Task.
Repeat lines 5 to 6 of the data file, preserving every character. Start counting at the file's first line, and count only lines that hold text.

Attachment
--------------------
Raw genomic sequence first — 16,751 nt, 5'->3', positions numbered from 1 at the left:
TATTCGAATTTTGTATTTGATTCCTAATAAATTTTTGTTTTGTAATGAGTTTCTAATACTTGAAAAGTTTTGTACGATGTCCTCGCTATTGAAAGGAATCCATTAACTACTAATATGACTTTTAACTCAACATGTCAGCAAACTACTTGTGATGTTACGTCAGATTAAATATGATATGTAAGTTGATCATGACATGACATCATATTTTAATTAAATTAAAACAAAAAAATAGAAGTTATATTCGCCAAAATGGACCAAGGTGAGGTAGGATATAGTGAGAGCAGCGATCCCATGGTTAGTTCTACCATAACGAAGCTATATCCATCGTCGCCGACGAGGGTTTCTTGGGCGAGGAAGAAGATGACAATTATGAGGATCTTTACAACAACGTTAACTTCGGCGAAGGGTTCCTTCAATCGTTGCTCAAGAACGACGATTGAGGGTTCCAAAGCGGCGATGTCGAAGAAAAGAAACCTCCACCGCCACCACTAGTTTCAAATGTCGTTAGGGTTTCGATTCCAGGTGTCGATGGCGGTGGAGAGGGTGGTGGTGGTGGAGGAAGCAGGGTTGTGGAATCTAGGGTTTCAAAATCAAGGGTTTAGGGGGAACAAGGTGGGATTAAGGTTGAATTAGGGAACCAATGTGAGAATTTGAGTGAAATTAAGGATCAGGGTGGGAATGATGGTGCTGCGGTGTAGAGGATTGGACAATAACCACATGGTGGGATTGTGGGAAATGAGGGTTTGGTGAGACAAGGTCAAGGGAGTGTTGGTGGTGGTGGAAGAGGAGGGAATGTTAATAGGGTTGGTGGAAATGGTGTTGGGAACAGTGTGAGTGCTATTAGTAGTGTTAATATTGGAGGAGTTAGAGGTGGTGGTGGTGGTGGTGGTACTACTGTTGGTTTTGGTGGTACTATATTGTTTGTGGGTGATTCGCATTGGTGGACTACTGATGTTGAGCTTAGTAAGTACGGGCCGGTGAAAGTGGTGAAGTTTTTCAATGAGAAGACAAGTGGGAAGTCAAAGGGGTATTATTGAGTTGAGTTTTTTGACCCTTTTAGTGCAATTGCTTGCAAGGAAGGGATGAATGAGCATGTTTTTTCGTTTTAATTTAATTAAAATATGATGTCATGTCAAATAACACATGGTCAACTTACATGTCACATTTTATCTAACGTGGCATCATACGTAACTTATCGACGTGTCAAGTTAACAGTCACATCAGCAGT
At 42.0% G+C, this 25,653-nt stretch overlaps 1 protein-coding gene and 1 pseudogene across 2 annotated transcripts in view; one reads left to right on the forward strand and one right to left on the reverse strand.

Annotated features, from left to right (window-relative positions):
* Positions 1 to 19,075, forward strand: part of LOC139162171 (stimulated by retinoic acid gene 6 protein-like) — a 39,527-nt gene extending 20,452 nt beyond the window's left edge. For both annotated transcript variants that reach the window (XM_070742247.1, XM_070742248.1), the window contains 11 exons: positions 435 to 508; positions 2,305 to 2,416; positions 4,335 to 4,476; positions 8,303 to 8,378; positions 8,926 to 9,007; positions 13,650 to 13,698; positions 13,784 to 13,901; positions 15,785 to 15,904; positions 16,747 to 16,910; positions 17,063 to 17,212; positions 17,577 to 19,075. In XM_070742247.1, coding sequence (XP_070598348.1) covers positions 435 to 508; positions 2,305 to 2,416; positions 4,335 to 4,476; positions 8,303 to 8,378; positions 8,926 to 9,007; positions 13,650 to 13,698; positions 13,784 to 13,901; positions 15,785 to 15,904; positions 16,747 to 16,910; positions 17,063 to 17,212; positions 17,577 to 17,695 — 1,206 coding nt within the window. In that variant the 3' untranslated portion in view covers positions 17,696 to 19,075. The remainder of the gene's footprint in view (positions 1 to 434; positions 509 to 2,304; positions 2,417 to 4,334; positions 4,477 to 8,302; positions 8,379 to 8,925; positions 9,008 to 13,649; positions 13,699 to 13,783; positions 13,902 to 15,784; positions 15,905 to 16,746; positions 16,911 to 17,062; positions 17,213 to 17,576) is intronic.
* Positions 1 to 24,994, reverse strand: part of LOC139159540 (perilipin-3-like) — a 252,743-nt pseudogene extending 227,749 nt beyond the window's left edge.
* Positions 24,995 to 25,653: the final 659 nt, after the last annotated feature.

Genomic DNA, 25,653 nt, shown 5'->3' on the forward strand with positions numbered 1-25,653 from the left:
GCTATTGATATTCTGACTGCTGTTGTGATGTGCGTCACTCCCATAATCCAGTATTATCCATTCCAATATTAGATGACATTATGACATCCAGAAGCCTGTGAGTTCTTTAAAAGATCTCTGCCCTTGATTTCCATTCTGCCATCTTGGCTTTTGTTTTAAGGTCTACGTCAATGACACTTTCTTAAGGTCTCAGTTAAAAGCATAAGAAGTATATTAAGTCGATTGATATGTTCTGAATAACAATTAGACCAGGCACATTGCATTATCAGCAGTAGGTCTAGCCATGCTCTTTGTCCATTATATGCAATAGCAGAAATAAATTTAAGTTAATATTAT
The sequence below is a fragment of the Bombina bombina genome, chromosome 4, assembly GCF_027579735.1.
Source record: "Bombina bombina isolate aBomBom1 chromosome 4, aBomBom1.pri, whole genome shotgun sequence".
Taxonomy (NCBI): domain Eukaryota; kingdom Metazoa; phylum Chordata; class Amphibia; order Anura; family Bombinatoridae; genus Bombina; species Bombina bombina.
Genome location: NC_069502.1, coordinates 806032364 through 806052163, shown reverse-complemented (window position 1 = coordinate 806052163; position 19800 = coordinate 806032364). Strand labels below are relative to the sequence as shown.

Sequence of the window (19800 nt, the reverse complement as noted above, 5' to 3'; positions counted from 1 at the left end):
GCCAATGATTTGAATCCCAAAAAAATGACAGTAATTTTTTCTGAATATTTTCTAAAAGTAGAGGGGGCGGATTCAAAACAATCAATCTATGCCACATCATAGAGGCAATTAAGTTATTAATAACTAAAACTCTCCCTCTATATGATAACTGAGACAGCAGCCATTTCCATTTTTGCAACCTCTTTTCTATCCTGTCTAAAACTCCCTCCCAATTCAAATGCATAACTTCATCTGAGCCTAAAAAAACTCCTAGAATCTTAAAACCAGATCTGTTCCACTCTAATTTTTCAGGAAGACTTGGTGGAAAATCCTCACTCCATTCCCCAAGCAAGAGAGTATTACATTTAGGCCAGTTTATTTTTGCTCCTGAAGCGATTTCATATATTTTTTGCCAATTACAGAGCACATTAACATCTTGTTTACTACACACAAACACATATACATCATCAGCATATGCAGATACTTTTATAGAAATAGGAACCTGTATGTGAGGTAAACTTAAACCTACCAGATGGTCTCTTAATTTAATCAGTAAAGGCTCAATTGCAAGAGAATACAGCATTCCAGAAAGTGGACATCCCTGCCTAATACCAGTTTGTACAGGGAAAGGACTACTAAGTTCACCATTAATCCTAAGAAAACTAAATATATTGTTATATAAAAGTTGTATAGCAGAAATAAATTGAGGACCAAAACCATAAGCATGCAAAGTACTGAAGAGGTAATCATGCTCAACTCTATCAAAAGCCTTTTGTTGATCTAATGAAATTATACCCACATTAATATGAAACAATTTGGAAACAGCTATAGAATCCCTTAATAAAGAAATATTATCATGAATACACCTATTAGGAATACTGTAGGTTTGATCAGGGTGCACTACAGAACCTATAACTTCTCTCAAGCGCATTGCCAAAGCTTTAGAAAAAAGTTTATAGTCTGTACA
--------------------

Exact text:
* Positions 1 to 19,075, forward strand: part of LOC139162171 (stimulated by retinoic acid gene 6 protein-like) — a 39,527-nt gene extending 20,452 nt beyond the window's left edge. For both annotated transcript variants that reach the window (XM_070742247.1, XM_070742248.1), the window contains 11 exons: positions 435 to 508; positions 2,305 to 2,416; positions 4,335 to 4,476; positions 8,303 to 8,378; positions 8,926 to 9,007; positions 13,650 to 13,698; positions 13,784 to 13,901; positions 15,785 to 15,904; positions 16,747 to 16,910; positions 17,063 to 17,212; positions 17,577 to 19,075. In XM_070742247.1, coding sequence (XP_070598348.1) covers positions 435 to 508; positions 2,305 to 2,416; positions 4,335 to 4,476; positions 8,303 to 8,378; positions 8,926 to 9,007; positions 13,650 to 13,698; positions 13,784 to 13,901; positions 15,785 to 15,904; positions 16,747 to 16,910; positions 17,063 to 17,212; positions 17,577 to 17,695 — 1,206 coding nt within the window. In that variant the 3' untranslated portion in view covers positions 17,696 to 19,075. The remainder of the gene's footprint in view (positions 1 to 434; positions 509 to 2,304; positions 2,417 to 4,334; positions 4,477 to 8,302; positions 8,379 to 8,925; positions 9,008 to 13,649; positions 13,699 to 13,783; positions 13,902 to 15,784; positions 15,905 to 16,746; positions 16,911 to 17,062; positions 17,213 to 17,576) is intronic.
* Positions 1 to 24,994, reverse strand: part of LOC139159540 (perilipin-3-like) — a 252,743-nt pseudogene extending 227,749 nt beyond the window's left edge.